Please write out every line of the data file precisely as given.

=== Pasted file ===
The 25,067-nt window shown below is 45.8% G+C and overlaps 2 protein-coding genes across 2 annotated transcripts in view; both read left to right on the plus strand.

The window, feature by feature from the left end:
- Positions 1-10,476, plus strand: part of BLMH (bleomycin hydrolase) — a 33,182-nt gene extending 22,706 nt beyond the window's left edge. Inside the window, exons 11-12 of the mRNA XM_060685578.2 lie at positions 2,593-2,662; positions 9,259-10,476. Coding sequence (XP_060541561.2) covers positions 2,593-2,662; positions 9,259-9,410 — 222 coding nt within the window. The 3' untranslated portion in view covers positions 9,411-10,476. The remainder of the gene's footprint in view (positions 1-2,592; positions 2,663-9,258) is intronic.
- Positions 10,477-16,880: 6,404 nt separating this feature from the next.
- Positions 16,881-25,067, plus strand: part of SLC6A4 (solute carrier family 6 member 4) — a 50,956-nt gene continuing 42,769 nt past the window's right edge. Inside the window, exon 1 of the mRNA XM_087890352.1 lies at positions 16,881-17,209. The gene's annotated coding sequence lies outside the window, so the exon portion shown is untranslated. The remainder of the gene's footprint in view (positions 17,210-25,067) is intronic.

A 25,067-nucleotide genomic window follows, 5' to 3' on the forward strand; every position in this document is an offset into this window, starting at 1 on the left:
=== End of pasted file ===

The 25,067-nt window shown below is 45.8% G+C and overlaps 2 protein-coding genes across 2 annotated transcripts in view; both read left to right on the plus strand.

The window, feature by feature from the left end:
- Positions 1-10,476, plus strand: part of BLMH (bleomycin hydrolase) — a 33,182-nt gene extending 22,706 nt beyond the window's left edge. Inside the window, exons 11-12 of the mRNA XM_060685578.2 lie at positions 2,593-2,662; positions 9,259-10,476. Coding sequence (XP_060541561.2) covers positions 2,593-2,662; positions 9,259-9,410 — 222 coding nt within the window. The 3' untranslated portion in view covers positions 9,411-10,476. The remainder of the gene's footprint in view (positions 1-2,592; positions 2,663-9,258) is intronic.
- Positions 10,477-16,880: 6,404 nt separating this feature from the next.
- Positions 16,881-25,067, plus strand: part of SLC6A4 (solute carrier family 6 member 4) — a 50,956-nt gene continuing 42,769 nt past the window's right edge. Inside the window, exon 1 of the mRNA XM_087890352.1 lies at positions 16,881-17,209. The gene's annotated coding sequence lies outside the window, so the exon portion shown is untranslated. The remainder of the gene's footprint in view (positions 17,210-25,067) is intronic.

A 25,067-nucleotide genomic window follows, 5' to 3' on the forward strand; every position in this document is an offset into this window, starting at 1 on the left: